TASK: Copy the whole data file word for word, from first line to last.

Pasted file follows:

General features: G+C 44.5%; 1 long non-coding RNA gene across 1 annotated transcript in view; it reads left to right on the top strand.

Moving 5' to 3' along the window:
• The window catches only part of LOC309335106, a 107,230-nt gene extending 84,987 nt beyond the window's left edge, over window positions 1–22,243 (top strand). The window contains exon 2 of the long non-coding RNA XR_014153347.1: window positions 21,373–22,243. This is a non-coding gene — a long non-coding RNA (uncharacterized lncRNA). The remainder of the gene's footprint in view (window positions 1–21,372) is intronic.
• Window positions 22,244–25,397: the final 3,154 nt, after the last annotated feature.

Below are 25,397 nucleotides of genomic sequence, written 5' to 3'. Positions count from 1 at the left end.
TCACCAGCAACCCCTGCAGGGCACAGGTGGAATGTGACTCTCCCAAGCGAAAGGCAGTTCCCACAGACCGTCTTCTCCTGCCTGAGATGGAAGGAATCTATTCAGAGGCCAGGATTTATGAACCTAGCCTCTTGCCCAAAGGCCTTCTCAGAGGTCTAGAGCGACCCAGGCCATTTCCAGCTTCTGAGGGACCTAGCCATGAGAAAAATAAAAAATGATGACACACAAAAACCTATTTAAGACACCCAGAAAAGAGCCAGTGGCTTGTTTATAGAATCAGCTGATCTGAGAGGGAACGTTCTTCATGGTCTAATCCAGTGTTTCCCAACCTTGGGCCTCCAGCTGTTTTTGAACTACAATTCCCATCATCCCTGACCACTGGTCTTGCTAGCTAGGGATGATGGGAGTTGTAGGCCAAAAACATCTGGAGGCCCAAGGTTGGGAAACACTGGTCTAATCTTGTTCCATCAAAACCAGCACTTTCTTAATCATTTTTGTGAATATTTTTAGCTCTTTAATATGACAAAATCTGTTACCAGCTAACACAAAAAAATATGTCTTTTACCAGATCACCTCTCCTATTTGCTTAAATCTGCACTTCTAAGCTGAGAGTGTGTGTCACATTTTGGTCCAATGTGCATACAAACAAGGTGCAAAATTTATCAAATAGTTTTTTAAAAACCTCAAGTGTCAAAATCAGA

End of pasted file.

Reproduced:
General features: G+C 44.5%; 1 long non-coding RNA gene across 1 annotated transcript in view; it reads left to right on the top strand.

Moving 5' to 3' along the window:
• The window catches only part of LOC309335106, a 107,230-nt gene extending 84,987 nt beyond the window's left edge, over window positions 1–22,243 (top strand). The window contains exon 2 of the long non-coding RNA XR_014153347.1: window positions 21,373–22,243. This is a non-coding gene — a long non-coding RNA (uncharacterized lncRNA). The remainder of the gene's footprint in view (window positions 1–21,372) is intronic.
• Window positions 22,244–25,397: the final 3,154 nt, after the last annotated feature.

Below are 25,397 nucleotides of genomic sequence, written 5' to 3'. Positions count from 1 at the left end.
TCACCAGCAACCCCTGCAGGGCACAGGTGGAATGTGACTCTCCCAAGCGAAAGGCAGTTCCCACAGACCGTCTTCTCCTGCCTGAGATGGAAGGAATCTATTCAGAGGCCAGGATTTATGAACCTAGCCTCTTGCCCAAAGGCCTTCTCAGAGGTCTAGAGCGACCCAGGCCATTTCCAGCTTCTGAGGGACCTAGCCATGAGAAAAATAAAAAATGATGACACACAAAAACCTATTTAAGACACCCAGAAAAGAGCCAGTGGCTTGTTTATAGAATCAGCTGATCTGAGAGGGAACGTTCTTCATGGTCTAATCCAGTGTTTCCCAACCTTGGGCCTCCAGCTGTTTTTGAACTACAATTCCCATCATCCCTGACCACTGGTCTTGCTAGCTAGGGATGATGGGAGTTGTAGGCCAAAAACATCTGGAGGCCCAAGGTTGGGAAACACTGGTCTAATCTTGTTCCATCAAAACCAGCACTTTCTTAATCATTTTTGTGAATATTTTTAGCTCTTTAATATGACAAAATCTGTTACCAGCTAACACAAAAAAATATGTCTTTTACCAGATCACCTCTCCTATTTGCTTAAATCTGCACTTCTAAGCTGAGAGTGTGTGTCACATTTTGGTCCAATGTGCATACAAACAAGGTGCAAAATTTATCAAATAGTTTTTTAAAAACCTCAAGTGTCAAAATCAGA